Butchart Gardens is a wonderful display of floral gardens  located near Victoria, British Columbia. It is well known around the world for its year round beauty.

Butchart is visited by about a million people every year. People come from Asia, Europe, Australia, New Zealand and of course the United States to visit the gardens. Jennie Butchart began this magnificent place back in 1904. Perhaps the most breathtaking scenery is the sunken gardens, pictured here.

Butchart Gardens in Victoria BCCredit: http://commons.wikimedia.org/wiki/File:Butchart_gardens.JPG

Butchart gardens changes seasonally and has a Christmas lighting display from early December to early January. The gardens are open all year. They also have fireworks in the summer time on Saturday and night illuminations from end of June until September.

 Butchart  is open late every night in July and August.  Many people come early enough to see them in the daytime, and then walk around the area once it gets dark. It's really beautiful at night, and the flowers smell more fragrant at that time. It doesn't get dark until about 10:30 at the end of June.  Of course days get progressively shorter after that.

I live in the Victoria area and like to go on a weekday. There is free entertainment every evening from the beginning of July to the Labor Day weekend. Then it's nice to see the night illuminations. Of course, it isn't nearly as crowded during the week as it is on weekends, which is why I generally when it will be less crowded.  

Butchart Gardens is about a thirty minute drive from downtown Victoria, located on Vancouver Island. It's a regular stop for tour buses. Cruise ships arrive early in the morning in Victoria and day trips to the gardens are a popular excursion.

Spring Time at Butchart Gardens

Images of Butchart in the spring. It really is this beautiful!

When to Visit Butchart Gardens

The gardens are worth seeing any time of year.  However, I believe there is something extra special about visiting Butchart Gardens in the spring time. The Victoria area is particularly beautiful from March to late May.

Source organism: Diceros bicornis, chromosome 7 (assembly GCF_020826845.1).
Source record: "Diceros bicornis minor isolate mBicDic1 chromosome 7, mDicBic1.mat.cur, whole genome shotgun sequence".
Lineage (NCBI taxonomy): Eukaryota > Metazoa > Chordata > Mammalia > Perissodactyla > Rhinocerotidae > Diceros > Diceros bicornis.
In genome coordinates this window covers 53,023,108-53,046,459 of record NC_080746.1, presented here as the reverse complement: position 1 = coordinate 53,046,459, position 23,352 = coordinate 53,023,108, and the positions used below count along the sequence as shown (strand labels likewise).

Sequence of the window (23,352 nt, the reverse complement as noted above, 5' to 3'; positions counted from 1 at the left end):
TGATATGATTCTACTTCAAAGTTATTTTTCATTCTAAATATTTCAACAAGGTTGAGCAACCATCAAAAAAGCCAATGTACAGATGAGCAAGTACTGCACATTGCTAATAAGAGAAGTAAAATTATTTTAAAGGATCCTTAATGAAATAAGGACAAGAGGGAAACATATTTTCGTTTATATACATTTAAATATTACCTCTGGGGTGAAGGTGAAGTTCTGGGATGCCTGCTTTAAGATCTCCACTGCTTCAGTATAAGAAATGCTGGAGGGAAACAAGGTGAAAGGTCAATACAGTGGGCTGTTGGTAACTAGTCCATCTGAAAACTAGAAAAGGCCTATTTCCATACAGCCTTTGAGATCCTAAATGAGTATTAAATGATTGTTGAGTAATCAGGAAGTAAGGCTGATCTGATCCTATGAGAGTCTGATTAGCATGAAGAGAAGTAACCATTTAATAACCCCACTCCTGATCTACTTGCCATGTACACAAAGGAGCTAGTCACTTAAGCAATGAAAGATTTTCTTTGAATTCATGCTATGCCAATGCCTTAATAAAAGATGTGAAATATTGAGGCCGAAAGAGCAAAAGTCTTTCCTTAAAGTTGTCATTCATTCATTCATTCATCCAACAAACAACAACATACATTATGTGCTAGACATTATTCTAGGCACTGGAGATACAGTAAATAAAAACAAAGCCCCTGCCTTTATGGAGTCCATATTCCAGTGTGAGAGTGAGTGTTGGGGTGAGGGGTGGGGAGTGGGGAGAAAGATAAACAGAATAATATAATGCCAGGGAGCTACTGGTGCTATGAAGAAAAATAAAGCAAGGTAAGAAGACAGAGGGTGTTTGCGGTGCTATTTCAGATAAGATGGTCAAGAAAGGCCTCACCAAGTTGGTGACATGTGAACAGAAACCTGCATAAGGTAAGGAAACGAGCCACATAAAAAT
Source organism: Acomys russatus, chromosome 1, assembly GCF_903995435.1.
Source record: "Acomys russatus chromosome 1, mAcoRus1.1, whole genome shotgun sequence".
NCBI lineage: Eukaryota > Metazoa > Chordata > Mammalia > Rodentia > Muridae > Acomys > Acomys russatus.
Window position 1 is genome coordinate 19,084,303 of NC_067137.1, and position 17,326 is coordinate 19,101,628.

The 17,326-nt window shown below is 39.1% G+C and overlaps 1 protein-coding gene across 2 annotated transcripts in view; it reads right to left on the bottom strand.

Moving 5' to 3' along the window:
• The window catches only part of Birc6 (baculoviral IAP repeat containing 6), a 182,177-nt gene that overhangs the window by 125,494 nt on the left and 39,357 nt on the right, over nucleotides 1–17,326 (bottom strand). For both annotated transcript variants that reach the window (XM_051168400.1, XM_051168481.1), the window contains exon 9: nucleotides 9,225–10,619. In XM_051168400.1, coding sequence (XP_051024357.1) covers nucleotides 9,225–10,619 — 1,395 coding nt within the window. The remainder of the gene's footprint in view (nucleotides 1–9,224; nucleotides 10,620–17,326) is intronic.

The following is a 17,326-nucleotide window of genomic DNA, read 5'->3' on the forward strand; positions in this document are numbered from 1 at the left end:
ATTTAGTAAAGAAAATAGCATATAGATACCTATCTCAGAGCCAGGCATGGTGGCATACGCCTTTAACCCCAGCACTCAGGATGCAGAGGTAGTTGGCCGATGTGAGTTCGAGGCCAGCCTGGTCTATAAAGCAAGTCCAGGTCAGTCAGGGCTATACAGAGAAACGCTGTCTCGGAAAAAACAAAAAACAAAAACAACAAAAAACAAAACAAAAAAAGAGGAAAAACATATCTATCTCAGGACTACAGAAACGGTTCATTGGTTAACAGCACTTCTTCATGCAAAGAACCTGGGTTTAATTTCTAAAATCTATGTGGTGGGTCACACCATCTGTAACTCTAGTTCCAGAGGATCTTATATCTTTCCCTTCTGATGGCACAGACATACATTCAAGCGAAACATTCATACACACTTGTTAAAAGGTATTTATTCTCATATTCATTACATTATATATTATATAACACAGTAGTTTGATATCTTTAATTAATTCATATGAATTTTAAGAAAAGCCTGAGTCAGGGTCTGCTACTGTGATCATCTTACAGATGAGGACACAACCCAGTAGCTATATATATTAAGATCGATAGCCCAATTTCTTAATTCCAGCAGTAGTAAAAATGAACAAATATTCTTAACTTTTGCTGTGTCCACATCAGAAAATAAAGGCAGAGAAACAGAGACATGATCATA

The gardens feature rows of colorful tulips, daffodills and other spring flowers. Many of the trees have lovely blossoms. You can  see rhododendrons, magnolia, dogwood and chestnut trees in bloom. The earliest blossoms appear in February, with the peak usually in late March or early April.   

The rose garden is wonderful from late spring until well into fall. Each rose is labeled with a special name. There are archways leading into and out of this particular area, and they are surrounded by roses in the summer time.

Butchart also has a Japanese garden, which is very peaceful and tranquil.  If you walk to  the edge of the Japanese gardens you can will see a cove with views of Brentwood Bay.  Boats take people on tours of the bay each day in the spring and summer.  There is an extra cost for this, but it is worth it as the area is very scenic.   Italian Garden at Butchart GardensCredit: http://commons.wikimedia.org/wiki/File:Butchart-gardens-007.jpg

The final stop is at the Italian garden, which is pictured here.  There are guest books here for visitors to sign.  It's fun to look at the books and see comments from people all over the world.  

Butchart Gardens has a lovely dining room, as well as a cafeteria style restaurant. There also is a coffee shop that serves light meals such as sandwiches and salads and sweets. The gift shop features a nice selection of items including clothing and jewelry.

It takes about 45 minutes to arrive at the Butchart entrance from downtown Victoria.  BC transit also has bus service, although it is fairly limited.  Tour buses go to the gardens and leave from The Empress Hotel, located at the Inner Harbour downtown.  




History of Butchart Gardens